Spin-off: A stock dividend issued by one company in shares of another corporate entity, such as a subsidiary corporation of the company issuing the dividend.

Spread / spread order: A position consisting of two parts, each of which alone would profit from opposite directional price moves. As orders, these opposite parts are entered and executed simultaneously in the hope of (1) limiting risk, or (2) benefiting from a change of price relationship between the two parts. (See also Leg.)

Standard deviation: A statistical measure of price fluctuation. One use of the standard deviation is to measure how stock price movements are distributed about the mean. (See also Volatility.)

Standardization: Interchangeability resulting from standardization. Options listed on national exchanges are fungible, while over-the-counter options generally are not. Classes of options listed and traded on more than one national exchange are referred to as multiply-listed / multiply-traded options.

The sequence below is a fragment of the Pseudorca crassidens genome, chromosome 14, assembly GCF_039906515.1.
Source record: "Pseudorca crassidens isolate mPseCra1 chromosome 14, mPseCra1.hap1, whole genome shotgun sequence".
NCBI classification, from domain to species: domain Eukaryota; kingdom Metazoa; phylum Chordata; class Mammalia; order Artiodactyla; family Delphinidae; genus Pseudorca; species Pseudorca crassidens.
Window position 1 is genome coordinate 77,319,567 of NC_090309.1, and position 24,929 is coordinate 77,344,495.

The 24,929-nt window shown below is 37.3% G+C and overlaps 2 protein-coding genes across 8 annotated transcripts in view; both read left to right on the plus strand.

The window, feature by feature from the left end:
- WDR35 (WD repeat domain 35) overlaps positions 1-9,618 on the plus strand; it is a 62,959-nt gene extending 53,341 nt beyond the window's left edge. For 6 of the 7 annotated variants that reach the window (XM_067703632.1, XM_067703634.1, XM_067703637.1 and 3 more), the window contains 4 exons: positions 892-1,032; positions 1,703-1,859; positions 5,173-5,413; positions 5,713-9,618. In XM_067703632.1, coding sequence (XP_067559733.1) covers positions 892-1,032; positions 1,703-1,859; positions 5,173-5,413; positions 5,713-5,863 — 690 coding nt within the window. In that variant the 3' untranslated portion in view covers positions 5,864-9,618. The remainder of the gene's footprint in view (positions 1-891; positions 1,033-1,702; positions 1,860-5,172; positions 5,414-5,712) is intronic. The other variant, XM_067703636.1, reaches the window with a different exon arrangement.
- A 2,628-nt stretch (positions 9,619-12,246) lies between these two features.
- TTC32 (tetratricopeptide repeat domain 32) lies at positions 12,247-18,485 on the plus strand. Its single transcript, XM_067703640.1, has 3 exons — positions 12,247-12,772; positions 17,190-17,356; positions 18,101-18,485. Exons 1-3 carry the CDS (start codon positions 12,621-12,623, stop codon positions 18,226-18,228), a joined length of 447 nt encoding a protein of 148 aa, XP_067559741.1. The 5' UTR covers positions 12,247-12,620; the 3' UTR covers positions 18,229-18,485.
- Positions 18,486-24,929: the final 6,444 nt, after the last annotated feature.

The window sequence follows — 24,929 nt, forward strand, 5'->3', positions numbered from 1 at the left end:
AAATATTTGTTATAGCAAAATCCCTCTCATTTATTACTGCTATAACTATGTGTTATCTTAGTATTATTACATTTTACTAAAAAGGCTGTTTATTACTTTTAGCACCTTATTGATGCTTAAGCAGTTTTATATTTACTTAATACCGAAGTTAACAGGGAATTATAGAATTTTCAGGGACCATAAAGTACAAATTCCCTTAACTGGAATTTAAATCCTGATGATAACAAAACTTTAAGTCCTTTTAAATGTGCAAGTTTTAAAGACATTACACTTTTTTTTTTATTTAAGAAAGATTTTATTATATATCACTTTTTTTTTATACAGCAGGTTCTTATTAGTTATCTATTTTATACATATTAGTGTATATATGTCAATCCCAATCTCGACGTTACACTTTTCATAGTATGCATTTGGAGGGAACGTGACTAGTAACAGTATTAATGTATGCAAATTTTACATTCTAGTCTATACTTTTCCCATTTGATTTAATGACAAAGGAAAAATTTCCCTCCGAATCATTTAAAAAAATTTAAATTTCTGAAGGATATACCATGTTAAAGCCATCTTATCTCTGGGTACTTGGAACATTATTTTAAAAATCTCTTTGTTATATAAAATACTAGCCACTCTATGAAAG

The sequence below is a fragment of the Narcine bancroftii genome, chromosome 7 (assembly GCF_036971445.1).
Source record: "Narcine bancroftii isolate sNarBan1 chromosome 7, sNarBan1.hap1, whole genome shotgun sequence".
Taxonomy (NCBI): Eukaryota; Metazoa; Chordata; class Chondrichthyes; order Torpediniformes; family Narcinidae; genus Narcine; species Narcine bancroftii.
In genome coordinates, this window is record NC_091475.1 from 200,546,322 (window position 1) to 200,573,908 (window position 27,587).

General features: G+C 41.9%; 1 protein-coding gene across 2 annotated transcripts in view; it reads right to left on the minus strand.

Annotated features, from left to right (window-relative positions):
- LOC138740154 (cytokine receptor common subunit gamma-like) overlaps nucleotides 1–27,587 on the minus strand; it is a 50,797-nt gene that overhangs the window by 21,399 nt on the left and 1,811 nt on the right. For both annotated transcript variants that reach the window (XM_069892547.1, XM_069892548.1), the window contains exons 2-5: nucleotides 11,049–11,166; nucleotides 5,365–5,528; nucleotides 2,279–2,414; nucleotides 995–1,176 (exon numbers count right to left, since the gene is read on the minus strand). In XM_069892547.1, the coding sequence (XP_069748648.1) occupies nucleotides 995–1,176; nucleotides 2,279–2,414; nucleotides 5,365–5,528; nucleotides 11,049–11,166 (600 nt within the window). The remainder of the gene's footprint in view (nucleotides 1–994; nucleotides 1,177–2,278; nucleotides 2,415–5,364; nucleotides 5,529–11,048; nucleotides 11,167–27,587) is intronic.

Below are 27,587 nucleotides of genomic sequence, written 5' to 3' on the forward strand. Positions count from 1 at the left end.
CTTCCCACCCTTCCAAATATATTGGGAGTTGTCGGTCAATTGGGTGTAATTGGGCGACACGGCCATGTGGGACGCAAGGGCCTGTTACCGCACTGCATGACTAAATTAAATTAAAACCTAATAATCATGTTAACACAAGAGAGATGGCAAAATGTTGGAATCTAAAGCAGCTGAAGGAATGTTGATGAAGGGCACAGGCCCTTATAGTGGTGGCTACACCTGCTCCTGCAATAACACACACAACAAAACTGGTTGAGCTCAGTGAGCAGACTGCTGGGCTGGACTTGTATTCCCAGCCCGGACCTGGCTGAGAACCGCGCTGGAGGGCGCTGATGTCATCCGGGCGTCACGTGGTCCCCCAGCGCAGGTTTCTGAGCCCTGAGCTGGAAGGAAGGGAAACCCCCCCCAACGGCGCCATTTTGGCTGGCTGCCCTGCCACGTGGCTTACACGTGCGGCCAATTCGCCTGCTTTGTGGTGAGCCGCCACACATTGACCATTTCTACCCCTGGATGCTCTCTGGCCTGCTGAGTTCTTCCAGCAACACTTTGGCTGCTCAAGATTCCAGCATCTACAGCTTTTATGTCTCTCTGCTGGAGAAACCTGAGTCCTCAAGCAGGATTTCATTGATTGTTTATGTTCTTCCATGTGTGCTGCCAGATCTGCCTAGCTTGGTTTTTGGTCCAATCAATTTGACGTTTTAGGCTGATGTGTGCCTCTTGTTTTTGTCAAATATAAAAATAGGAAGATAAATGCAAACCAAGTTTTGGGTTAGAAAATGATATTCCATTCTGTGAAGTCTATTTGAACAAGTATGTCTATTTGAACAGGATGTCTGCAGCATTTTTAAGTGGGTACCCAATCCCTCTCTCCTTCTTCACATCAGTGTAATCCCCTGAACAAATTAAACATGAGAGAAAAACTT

Stock dividend: A dividend paid in shares of stock rather than cash. (See Spin-off.)

Stock split: An increase in the number of outstanding shares by a corporation, through the issuance of a set number of shares to a shareholder for a set number of shares that the shareholder already owns. For example, a corporation might declare a "2-for-1 stock split." This means that for every share of stock an investor owns, he/she will be given another, thus owning 2 shares instead of 1. There will be a corresponding reduction in equity value per share. In this case, the new shares (post-split) will be worth one-half their previous value but the investor will own twice as many shares. (See also Stock dividend and adjusted option.)